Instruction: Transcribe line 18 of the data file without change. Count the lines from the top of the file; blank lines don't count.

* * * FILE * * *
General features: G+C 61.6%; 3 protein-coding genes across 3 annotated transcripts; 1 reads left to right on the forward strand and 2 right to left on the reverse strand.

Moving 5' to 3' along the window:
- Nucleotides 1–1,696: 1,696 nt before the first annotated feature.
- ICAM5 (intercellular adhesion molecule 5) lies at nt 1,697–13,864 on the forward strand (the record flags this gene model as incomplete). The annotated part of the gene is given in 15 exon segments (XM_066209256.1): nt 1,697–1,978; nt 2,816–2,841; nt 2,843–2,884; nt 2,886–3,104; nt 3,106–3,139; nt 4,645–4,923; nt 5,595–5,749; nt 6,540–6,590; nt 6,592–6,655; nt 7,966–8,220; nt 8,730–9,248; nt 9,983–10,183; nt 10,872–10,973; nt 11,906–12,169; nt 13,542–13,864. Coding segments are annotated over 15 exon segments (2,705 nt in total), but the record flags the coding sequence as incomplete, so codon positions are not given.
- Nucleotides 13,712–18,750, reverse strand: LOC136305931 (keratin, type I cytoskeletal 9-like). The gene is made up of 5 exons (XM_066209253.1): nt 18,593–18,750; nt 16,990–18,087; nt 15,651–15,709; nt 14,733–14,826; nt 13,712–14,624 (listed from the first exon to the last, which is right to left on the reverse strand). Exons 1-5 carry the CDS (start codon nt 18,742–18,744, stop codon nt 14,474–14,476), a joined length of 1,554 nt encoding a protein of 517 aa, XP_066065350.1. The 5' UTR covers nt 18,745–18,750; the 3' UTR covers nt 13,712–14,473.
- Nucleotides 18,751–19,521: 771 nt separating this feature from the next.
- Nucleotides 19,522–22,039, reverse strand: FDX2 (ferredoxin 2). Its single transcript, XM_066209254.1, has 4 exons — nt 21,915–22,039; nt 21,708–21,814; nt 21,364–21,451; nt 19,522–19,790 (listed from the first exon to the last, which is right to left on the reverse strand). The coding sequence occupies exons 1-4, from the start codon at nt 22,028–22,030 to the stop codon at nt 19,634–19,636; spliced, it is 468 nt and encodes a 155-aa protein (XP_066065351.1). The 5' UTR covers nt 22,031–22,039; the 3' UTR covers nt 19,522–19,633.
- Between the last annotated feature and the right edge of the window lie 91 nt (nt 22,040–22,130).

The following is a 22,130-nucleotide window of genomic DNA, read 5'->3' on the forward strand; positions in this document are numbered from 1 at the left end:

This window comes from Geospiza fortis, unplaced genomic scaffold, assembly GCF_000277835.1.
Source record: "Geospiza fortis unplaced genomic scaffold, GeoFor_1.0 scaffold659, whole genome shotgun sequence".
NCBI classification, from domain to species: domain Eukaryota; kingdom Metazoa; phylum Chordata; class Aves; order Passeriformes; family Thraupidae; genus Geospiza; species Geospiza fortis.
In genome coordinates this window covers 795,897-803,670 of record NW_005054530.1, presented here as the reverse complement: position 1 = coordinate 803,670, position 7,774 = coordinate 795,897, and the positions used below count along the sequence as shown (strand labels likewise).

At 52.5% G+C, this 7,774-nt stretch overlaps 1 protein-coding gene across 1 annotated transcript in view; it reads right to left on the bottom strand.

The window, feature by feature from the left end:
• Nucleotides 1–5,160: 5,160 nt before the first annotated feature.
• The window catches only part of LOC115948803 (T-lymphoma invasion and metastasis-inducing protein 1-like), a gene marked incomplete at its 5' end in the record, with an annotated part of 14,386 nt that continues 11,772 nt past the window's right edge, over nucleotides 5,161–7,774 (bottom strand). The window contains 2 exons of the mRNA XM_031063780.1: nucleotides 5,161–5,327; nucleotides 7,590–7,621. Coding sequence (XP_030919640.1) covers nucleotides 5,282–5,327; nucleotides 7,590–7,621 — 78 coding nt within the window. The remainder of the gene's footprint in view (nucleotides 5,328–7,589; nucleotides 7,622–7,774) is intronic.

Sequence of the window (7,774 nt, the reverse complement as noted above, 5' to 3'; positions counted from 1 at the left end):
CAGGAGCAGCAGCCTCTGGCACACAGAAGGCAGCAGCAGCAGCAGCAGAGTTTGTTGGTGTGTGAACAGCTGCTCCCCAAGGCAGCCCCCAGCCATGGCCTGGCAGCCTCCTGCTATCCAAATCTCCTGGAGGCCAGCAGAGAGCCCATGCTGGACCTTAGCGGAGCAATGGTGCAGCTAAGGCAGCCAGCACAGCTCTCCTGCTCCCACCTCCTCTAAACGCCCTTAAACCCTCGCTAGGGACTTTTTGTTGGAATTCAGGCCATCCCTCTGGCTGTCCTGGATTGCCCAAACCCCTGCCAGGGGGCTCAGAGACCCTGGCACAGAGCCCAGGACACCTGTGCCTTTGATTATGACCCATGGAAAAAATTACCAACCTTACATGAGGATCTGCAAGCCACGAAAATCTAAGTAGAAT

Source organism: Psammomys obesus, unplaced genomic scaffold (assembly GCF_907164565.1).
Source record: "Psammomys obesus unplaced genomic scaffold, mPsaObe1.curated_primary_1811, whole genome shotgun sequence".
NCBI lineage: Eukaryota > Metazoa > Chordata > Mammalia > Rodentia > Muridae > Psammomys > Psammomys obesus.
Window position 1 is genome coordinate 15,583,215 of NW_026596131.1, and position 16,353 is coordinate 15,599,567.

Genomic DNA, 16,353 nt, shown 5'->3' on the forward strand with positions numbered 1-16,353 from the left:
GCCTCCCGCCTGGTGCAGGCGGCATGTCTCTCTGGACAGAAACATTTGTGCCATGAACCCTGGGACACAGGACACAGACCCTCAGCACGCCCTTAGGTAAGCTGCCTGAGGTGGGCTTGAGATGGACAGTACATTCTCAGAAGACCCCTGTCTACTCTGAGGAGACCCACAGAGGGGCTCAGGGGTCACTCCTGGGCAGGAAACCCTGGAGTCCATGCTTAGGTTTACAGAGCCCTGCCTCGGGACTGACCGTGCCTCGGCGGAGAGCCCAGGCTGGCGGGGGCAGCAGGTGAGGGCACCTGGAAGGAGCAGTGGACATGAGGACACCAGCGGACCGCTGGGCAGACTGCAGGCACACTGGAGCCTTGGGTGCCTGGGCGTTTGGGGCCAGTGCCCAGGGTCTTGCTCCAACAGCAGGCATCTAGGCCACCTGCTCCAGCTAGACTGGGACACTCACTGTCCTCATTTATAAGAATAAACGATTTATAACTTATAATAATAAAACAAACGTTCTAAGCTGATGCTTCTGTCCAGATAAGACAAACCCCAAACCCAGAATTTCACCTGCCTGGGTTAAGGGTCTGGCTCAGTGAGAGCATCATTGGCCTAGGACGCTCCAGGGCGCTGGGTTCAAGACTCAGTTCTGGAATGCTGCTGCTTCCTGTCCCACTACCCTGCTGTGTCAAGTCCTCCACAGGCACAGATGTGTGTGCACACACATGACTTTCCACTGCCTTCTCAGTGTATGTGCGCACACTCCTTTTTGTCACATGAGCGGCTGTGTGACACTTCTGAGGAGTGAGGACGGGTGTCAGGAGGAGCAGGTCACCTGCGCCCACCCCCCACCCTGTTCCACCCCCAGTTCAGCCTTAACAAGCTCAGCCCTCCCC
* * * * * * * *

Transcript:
Sequence of the window (7,774 nt, the reverse complement as noted above, 5' to 3'; positions counted from 1 at the left end):